Support for those with Postnatal depression
Explains postnatal depression and other perinatal mental health problems, including possible causes, treatments and support options. Also has information for friends and family, including support and advice for partners.
Being pregnant is a big life event and it is natural to feel a lot of different emotions. But if you’re feeling sad and it’s starting to affect your life, there are things you can try that may help.
Although it’s normal to have periods of worry and stress when you’re pregnant, some women have feelings that don’t go away and this can be a sign of something more serious.
Did you know that approximately 1 in 5 women will suffer from perinatal mental illnesses (PMI) during their pregnancy or in the year after the birth of their child?
This period of pregnancy and up to a year after birth is called perinatal. Medical professionals therefore call any mental illness that you might suffer from, during this period, a perinatal mental illness or PMI, and it can include things such as postnatal depression and anxiety. If these mental health illnesses go untreated they can have a huge effect on the woman, their baby and their wider support network including their partner, family and friends.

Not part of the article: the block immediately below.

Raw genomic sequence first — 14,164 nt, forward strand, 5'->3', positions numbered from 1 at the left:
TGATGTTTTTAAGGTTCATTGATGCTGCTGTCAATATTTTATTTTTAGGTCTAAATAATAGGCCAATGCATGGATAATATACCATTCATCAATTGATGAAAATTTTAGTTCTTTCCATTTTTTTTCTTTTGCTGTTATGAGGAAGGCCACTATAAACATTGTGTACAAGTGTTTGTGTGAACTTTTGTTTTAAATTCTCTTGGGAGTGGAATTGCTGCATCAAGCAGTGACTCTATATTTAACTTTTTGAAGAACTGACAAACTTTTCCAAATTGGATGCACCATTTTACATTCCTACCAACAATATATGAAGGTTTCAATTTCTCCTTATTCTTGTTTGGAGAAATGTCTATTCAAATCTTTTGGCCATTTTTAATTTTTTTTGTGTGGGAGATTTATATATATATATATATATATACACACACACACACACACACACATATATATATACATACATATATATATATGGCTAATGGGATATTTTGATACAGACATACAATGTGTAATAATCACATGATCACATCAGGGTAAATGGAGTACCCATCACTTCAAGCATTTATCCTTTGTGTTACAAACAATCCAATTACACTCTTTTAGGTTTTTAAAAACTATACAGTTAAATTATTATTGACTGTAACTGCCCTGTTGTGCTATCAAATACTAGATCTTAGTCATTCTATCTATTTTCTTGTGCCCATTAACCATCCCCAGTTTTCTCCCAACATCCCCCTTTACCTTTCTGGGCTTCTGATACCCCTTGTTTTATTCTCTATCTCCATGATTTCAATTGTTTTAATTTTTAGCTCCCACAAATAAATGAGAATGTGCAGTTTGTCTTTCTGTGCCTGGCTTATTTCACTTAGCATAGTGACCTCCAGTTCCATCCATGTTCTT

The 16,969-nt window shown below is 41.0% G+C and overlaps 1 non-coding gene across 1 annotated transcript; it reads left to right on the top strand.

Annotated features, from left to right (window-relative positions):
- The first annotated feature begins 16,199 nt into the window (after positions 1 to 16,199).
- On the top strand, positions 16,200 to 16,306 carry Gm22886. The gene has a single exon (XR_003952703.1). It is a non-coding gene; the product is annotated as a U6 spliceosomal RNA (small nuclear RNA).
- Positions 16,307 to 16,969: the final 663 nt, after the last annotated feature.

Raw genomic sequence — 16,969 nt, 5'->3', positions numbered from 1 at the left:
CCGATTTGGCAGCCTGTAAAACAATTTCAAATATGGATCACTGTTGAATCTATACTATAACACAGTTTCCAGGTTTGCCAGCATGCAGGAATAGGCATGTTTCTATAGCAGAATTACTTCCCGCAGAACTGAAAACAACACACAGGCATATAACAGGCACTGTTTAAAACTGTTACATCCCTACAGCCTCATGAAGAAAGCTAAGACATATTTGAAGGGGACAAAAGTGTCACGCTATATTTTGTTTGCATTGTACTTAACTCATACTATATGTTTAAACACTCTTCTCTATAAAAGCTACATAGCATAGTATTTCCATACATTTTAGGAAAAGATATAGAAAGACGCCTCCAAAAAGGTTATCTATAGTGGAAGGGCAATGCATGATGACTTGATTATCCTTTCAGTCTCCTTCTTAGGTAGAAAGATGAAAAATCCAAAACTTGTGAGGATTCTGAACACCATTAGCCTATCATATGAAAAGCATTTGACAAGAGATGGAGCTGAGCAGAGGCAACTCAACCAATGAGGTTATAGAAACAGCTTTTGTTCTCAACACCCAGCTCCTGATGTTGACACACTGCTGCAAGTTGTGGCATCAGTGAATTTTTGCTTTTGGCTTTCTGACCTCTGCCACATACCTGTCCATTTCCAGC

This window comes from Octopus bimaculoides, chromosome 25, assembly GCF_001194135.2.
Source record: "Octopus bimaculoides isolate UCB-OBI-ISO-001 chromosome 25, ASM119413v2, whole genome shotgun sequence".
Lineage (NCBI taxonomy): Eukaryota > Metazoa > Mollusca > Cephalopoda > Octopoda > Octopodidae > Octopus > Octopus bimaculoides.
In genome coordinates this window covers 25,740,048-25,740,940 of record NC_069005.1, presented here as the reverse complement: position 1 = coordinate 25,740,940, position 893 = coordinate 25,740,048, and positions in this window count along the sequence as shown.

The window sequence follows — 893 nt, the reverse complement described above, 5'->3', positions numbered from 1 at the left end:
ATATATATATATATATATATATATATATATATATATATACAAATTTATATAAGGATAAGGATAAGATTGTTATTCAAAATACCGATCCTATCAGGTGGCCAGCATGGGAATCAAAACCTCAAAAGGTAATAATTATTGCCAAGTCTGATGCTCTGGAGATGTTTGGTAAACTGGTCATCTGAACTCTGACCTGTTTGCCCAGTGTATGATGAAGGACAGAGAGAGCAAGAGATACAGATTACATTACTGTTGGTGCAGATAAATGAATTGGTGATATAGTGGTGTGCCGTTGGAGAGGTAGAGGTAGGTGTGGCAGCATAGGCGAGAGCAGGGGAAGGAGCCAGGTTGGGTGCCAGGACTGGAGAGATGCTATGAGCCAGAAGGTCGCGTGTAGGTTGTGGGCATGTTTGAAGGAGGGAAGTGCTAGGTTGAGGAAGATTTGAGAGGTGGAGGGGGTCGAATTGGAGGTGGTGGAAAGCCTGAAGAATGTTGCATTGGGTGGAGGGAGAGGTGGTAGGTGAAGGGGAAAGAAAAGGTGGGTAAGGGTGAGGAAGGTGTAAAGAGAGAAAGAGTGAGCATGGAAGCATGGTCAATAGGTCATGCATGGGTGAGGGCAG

We are the professional membership body for family doctors in the UK and overseas. We are committed to improving patient care, clinical standards and GP training.
The perinatal period is a time of significant risk to women’s mental health, with up to two in ten women suffering some form of mental health difficulty.
From early on in the Covid-19 pandemic, Centre for Mental Health and Maternal Mental Health Alliance were concerned about the likely increased mental health challenges that women in pregnancy and early motherhood were facing as a result of the pandemic and the restrictions introduced to tackle it.